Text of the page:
Observation of a Lee-Huang-Yang Fluid
Recent paper in Physical Review Letters dives into the LHY energy in quantum simulation experiments. Thomas G. Skov, Magnus G. Skou, Nils B. Jørgensen and Jan J. Arlt from Center for Complex Quantum Systems pave the way for the scientific discovery.
The lowest energy of quantum system is set by the so-called quantum fluctuations. Usually, these fluctuations are difficult to observe in a quantum system containing many particles, since the energy is much larger due to the particles interaction. In recent experiments, a mixture of particles in two quantum states was used to turn off this interaction completely and thus we were able to observe the effects of quantum fluctuations clearly.
Experimentally, this was realized using so-called Bose-Einstein condensates, which are extremely cold and pure clouds of atoms. In these systems, the effect of quantum fluctuations was first predicted theoretically by Lee, Huang and Yang and is consequently called the LHY energy.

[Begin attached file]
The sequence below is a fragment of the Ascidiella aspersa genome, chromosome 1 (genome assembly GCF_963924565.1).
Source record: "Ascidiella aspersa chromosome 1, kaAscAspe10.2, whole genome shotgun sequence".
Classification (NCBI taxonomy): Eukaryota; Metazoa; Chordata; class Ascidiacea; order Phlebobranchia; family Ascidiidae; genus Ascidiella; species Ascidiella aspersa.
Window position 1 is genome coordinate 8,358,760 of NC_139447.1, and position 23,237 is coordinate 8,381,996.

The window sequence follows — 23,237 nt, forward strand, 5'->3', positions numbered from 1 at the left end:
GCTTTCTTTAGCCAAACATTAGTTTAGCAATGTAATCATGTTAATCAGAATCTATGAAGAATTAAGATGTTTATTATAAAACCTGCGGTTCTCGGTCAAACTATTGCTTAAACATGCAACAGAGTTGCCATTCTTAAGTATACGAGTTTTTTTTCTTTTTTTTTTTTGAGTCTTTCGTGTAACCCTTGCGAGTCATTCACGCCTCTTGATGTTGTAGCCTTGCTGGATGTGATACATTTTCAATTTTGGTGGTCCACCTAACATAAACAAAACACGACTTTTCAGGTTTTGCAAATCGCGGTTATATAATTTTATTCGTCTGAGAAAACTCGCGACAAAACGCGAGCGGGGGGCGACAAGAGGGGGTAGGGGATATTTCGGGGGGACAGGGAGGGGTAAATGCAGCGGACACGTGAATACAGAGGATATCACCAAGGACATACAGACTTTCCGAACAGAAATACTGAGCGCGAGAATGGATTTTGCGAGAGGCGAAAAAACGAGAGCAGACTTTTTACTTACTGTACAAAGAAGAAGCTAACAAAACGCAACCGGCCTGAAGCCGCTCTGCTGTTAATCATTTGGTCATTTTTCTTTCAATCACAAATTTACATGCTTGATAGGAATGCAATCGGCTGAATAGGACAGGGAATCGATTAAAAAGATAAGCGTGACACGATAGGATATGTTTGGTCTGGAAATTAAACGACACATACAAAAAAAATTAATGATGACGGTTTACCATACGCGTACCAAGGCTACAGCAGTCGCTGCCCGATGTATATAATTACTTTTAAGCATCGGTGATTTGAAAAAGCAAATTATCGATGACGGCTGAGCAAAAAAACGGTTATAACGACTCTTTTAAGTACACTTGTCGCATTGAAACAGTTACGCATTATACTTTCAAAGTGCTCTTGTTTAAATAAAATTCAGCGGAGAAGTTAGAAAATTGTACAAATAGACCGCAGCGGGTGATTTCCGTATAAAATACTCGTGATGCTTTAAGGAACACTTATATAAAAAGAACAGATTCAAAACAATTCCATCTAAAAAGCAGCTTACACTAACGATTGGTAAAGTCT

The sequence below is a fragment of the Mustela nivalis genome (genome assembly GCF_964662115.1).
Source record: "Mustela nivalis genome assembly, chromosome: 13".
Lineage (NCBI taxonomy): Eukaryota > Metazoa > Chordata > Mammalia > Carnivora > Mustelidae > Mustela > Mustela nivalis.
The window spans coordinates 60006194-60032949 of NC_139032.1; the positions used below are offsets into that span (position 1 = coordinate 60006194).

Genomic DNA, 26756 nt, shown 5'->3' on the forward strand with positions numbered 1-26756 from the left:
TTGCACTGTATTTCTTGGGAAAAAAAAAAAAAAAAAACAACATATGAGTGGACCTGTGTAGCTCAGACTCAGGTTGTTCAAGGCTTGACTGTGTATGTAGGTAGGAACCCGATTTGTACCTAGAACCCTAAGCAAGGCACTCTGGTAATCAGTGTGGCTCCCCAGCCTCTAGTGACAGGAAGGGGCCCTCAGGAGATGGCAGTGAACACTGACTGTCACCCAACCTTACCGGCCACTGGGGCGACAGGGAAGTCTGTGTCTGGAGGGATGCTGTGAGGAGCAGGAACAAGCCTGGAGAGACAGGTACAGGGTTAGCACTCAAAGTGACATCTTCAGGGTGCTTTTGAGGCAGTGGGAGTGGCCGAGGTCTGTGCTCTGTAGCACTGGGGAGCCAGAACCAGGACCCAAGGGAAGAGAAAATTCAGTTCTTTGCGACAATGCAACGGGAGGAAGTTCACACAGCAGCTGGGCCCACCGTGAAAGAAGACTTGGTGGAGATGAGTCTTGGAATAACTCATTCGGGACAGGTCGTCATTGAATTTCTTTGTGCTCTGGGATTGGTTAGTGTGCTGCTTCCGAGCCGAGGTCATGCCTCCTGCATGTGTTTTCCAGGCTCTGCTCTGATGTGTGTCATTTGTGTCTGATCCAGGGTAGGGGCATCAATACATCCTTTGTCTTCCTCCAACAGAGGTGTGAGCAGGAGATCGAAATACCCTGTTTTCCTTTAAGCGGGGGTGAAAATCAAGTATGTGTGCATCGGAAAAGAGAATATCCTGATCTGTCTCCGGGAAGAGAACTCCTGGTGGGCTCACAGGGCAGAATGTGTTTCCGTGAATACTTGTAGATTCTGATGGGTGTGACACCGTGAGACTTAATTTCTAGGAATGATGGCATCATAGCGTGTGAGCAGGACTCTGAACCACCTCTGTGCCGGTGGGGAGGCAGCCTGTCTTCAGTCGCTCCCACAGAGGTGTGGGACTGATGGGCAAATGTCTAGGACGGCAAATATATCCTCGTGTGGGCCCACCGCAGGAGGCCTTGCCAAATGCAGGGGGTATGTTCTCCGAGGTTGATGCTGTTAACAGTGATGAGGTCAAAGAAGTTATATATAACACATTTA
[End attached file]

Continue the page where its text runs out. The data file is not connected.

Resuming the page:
In the experiments, potassium atoms in two quantum states with well controlled atom numbers were used. By adjusting the interaction strength between the two states to be attractive, while the interactions between atoms in each state are repulsive, an effectively non-interacting system was realized.
Then the system was compressed to set it into motion and the resulting frequency of its oscillation was measured. This frequency depends critically on the state of the system, which is now governed only by the LHY energy. The measured frequency was indeed found to be in very good agreement with a complete simulation of the experiment, confirming that the systems behavior is dominated the LHY fluctuations.
These results pave the way for a deeper understanding of the quantum physics of many particle systems and for the use of the LHY energy in quantum simulation experiments.
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